Stroke Rehabilitation: Mary’s Story
Patient Story Highlights
- Mary Ford, a mother of seven and a grandmother to many more, suffered a stroke that affected the right side of her body.
- She was undergoing rehabilitation at Johns Hopkins when a complication arose: a blood clot in her left leg.
- Thanks to the quick response from the rehabilitation team, the blood clot was addressed and Mary is back on her road to recovery.
From Caregiver to Patient
Having dedicated most of her life to caring for her family, Mary Ford knows a thing or two about good caregiving. She raised seven children with her husband, and later took care of him when he was diagnosed with dementia and Alzheimer’s. Watching him go through his diagnosis and treatment made her nervous about ever having to entrust herself to someone else’s care. So when she was hospitalized for a stroke, Mary felt uneasy about the whole experience.
“When Mom was taken to the hospital, initially she asked us to stay for the night,” says Mary’s daughter Karen. It was difficult for her to be alone in an unfamiliar place. But once Mary and her family got to know the highly trained and caring inpatient rehabilitation team at the Johns Hopkins Bayview Medical Center, their worries went away.
The Road to Recovery
Mary spent several weeks at Johns Hopkins participating in physical, occupational and speech therapy. The stroke affected the right side of her body, making it difficult to stand up, use her hands and even talk.
At 88 years old, Mary is an avid Scrabble player and church choir singer. She knows her way around the iPad. “She loves socializing and loves people,” shares Karen. And even after her stroke, she wasn’t about to give up her favorite things in life.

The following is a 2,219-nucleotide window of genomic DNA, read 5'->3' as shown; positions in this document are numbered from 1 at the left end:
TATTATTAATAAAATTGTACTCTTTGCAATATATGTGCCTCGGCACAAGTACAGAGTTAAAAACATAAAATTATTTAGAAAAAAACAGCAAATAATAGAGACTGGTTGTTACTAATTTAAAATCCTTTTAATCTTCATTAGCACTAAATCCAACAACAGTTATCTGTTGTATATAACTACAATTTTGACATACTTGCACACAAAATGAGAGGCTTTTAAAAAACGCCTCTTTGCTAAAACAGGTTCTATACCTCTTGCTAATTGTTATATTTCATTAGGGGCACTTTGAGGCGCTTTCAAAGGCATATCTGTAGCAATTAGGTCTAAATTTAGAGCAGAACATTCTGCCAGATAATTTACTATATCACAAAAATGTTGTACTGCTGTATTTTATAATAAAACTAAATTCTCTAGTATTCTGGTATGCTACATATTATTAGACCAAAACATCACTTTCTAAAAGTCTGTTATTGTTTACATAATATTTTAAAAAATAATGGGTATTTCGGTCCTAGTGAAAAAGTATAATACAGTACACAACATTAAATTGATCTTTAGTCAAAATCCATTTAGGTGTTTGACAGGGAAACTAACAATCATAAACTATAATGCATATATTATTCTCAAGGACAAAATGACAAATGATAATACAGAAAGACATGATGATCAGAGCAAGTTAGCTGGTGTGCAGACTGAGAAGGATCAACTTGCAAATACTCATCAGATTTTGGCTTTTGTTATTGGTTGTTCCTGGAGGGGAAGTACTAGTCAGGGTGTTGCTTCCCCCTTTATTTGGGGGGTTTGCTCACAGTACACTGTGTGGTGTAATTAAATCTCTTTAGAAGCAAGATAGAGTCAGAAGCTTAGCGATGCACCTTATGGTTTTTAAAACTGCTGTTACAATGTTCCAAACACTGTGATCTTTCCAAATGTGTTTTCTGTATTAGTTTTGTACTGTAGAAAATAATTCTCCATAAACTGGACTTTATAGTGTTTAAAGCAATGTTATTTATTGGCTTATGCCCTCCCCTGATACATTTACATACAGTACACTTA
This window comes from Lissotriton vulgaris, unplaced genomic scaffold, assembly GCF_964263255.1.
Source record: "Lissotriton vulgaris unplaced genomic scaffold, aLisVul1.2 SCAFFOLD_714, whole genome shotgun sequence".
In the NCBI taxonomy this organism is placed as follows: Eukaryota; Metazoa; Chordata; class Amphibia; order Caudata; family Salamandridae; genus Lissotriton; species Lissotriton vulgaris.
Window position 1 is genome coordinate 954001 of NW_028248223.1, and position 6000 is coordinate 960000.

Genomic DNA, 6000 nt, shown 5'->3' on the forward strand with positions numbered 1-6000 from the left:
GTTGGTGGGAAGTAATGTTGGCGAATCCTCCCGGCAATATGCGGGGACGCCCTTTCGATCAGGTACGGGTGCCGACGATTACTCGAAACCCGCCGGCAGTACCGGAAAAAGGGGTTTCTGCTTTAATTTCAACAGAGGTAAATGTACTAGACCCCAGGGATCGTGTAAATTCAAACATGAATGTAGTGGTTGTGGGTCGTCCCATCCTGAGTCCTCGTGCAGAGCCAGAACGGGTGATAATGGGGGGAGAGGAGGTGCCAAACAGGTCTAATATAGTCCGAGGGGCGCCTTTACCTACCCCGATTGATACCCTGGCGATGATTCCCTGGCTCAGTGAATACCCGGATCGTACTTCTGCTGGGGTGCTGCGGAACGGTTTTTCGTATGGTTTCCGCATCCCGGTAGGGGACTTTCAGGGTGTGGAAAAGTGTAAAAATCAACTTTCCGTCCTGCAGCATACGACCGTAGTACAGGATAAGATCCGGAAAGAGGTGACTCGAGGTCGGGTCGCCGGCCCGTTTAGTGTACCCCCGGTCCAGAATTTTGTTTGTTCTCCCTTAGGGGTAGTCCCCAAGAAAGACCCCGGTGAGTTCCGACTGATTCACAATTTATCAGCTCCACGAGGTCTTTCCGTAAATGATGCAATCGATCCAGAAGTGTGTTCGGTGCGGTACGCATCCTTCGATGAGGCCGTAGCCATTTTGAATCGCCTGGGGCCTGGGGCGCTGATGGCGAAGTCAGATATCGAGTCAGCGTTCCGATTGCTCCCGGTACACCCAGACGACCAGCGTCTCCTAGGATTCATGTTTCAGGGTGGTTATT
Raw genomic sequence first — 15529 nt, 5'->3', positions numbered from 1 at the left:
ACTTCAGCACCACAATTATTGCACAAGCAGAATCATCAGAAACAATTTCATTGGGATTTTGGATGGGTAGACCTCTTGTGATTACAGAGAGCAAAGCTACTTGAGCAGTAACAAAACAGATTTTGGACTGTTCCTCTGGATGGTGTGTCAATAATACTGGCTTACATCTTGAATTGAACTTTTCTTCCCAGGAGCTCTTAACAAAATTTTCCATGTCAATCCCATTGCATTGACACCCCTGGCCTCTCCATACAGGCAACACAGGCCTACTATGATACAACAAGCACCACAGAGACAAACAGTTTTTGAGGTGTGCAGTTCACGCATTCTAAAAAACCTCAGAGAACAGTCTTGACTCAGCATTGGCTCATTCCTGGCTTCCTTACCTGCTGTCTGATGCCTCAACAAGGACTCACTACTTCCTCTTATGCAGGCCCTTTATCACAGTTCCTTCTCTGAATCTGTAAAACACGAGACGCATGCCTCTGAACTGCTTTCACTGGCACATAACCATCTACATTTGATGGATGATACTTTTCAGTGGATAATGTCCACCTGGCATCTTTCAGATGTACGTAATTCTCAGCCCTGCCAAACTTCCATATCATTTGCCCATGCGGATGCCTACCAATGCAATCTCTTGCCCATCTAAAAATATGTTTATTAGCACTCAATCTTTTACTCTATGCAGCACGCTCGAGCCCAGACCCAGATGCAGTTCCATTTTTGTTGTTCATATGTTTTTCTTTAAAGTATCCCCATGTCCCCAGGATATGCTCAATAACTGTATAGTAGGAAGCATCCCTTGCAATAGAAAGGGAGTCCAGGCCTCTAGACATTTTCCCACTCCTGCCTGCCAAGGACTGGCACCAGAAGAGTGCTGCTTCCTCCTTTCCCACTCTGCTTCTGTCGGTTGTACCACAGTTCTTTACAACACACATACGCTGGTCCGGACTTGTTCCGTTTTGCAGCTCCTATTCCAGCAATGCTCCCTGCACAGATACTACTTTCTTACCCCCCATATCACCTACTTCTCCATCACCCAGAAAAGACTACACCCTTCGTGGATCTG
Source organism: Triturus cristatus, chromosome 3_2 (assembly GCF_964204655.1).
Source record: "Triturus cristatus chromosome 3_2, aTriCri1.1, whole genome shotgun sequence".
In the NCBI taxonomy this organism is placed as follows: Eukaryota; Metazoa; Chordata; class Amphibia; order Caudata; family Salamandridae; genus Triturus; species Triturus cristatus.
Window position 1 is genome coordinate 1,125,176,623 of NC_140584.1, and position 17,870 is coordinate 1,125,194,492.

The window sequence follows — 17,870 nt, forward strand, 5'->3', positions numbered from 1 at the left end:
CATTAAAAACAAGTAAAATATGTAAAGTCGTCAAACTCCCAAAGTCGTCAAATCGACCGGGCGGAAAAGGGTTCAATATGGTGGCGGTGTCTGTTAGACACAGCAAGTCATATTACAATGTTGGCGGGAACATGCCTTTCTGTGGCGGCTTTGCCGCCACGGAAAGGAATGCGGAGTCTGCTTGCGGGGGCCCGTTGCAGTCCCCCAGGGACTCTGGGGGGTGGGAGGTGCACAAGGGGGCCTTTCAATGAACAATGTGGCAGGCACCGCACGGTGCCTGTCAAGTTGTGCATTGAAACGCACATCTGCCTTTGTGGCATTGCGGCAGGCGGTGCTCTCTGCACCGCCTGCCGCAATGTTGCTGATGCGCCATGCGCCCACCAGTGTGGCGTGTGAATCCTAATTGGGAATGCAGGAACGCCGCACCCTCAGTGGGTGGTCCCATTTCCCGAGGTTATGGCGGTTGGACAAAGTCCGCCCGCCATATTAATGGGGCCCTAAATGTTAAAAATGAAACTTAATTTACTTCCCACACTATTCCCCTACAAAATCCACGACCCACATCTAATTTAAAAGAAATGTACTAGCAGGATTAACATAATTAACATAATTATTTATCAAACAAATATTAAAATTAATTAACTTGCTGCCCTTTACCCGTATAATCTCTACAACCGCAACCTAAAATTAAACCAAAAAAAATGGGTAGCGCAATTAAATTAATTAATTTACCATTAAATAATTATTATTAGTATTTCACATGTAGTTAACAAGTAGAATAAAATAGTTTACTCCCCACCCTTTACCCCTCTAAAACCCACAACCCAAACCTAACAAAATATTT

I know it takes patience; you just have to believe that will you continue to get better.Mary Ford
An Unexpected Complication
A few days before Mary was to be transferred to subacute rehabilitation, she woke up with pain in her left leg. She had developed a blood clot in her superficial femoral artery that completely blocked the blood flow. Mary was rushed to the operating room, and within hours surgeons removed the blood clot.
It is situations like this when it is important to have a quick transfer from rehabilitation to surgery. Both of these services are in close proximity at Johns Hopkins Bayview. According to Dr. Heitham Hassoun, the attending vascular surgeon who performed Mary’s surgery, arterial blood clot in a leg can be a limb- and life-threatening condition that should be addressed in minutes to hours. “I’d like to commend the rehabilitation team, as well as Dr. Magruder and the rest of our resident physicians, for their quick assessment, preparation of the operating room and response that saved the patient’s leg,” shares Dr. Hassoun.
Back to Making Progress
It’s difficult enough to overcome the numerous issues caused by stroke. Having to go through a surgery on top of that was a bit of a setback for Mary. But she was far from giving up.
“I know it takes patience; you just have to believe that you will continue to get better,” says Mary.
“Mary has been making great progress improving her functional performance and overall level of function. We’ve been working to help her with transfers, moving around and activities of daily living,” says Dana Alonzi, one of Mary’s occupational therapists.
Thankful for everything the Johns Hopkins Bayview inpatient rehabilitation team has done for their mother, several of Mary’s children organized an appreciation breakfast for the staff. A part-time caterer, Mary’s son Mark set up a station with fresh omelets made to order, feeding rehabilitation therapists, nurses, physicians and other rehab team members.
“From nurses to housekeeping, everyone on the rehabilitation team was excellent. They made our mom feel comfortable and safe, while helping her get back on her feet,” shares Karen.